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VIA Rail, CN, suspend service between Toronto, Ottawa and Montreal over protest near Belleville

Last Updated Feb 13, 2020 at 1:31 pm MST

A VIA Rail employee stands on the platform next to a F40 locomotive at the train station in Ottawa on December 3, 2012. THE CANADIAN PRESS/Adrian Wyld

More cancellations for VIA Rail passengers and freight service, as protesters of a pipeline project in British Columbia continue to block the tracks in Belleville.

VIA says it has now cancelled all service between Toronto, Ottawa and Montreal until the end of day tomorrow.

It says affected passengers will receive an email and a full refund.

The protesters have been blocking rail traffic since last Thursday – in a show of support of a major natural gas project crossing the territory of the Wet’suet’en First Nation.

Indigenous Services Minister Marc Miller is offering to meet with three Indigenous leaders in Ontario as the federal government seeks a solution to rail blockades in several areas of the country.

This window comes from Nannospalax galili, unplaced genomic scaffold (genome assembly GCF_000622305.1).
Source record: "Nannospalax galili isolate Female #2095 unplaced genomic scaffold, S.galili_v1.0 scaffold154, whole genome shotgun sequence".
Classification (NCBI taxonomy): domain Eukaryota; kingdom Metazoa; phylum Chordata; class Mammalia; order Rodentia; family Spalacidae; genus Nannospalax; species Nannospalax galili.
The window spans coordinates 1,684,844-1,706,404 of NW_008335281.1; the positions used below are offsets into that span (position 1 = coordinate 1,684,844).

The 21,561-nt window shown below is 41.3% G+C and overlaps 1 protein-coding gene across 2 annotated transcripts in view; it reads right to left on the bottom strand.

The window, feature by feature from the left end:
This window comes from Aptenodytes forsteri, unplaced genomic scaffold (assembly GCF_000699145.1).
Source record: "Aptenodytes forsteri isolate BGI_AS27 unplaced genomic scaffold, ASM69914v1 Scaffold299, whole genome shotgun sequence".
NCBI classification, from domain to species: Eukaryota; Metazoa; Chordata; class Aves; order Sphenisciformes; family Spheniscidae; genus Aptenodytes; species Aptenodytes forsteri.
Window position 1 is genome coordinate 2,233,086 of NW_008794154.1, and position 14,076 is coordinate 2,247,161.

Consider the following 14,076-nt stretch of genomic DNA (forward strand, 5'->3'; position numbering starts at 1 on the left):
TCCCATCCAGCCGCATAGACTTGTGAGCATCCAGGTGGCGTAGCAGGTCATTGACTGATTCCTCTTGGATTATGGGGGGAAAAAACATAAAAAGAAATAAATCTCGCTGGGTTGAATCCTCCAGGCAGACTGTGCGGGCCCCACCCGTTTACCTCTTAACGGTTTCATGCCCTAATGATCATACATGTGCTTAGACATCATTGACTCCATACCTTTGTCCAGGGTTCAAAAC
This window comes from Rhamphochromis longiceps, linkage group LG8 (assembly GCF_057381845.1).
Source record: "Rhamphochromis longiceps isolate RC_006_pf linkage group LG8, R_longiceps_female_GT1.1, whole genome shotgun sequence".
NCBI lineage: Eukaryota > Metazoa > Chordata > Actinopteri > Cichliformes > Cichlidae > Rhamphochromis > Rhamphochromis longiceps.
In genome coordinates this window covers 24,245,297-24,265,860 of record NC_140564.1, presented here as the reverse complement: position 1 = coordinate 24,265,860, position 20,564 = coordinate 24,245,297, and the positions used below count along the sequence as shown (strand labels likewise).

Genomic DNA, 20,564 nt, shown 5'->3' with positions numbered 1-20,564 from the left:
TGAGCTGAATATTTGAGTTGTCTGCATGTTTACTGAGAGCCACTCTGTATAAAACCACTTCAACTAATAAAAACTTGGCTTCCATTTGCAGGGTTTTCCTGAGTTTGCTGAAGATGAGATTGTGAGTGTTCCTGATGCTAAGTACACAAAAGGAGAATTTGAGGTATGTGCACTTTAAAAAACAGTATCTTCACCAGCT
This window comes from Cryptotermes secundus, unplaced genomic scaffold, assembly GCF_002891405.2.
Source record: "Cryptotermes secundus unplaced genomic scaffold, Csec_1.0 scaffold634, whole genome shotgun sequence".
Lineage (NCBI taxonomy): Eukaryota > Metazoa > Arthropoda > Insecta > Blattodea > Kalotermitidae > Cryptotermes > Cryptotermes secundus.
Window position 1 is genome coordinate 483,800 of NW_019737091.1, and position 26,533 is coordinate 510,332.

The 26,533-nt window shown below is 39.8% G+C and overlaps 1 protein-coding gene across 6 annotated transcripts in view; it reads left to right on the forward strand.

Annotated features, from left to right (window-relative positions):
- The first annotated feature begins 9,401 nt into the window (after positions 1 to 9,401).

Miller calls the situation volatile.

In exchange for the meeting, he asks for an end to protests and barricades that have halted some passenger and freight service through Ontario and Quebec.

Miller’s letter, posted online, says he hopes the leaders will agree to the meeting “in the spirit of peace and co-operation that should guide our relationship.”

The offer includes a proposal to meet wherever the Indigenous leaders choose and comes after the Assembly of First Nations and Opposition politicians urged the Liberal government to take swifter and firmer action to defuse tensions over the pipeline.

One of the three recipients of the letter says he expects a meeting between Miller and the Mohawk community will take place.

Tyendinaga Mohawk Chief Donald Maracle says the meeting will proceed but he can’t comment on the blockade because it wasn’t initiated by council.

Maracle says they’re happy that the minister has agreed to come.

“We need to allow the discussion to take place.”

Protesters have taken down a blockade of the CN Rail line west of Winnipeg.

However, the Manitoba Energy Justice Coalition says there will be more action to come in support of Wet’suwet’en hereditary chiefs who oppose a natural gas pipeline running through their territory.

Manitoba Premier Brian Pallister said he would be asking the courts for an injunction to remove the blockade, but CN obtained its own court order that was served today.

Pallister says the illegal protests are hurting the economy and he wants a conference call with his fellow premiers to demand the federal government clear up the approval process for pipelines and other resource projects.